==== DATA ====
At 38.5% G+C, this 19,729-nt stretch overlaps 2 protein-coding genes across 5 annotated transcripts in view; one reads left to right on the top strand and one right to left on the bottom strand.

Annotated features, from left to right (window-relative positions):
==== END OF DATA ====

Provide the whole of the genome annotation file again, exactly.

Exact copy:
At 38.5% G+C, this 19,729-nt stretch overlaps 2 protein-coding genes across 5 annotated transcripts in view; one reads left to right on the top strand and one right to left on the bottom strand.

Annotated features, from left to right (window-relative positions):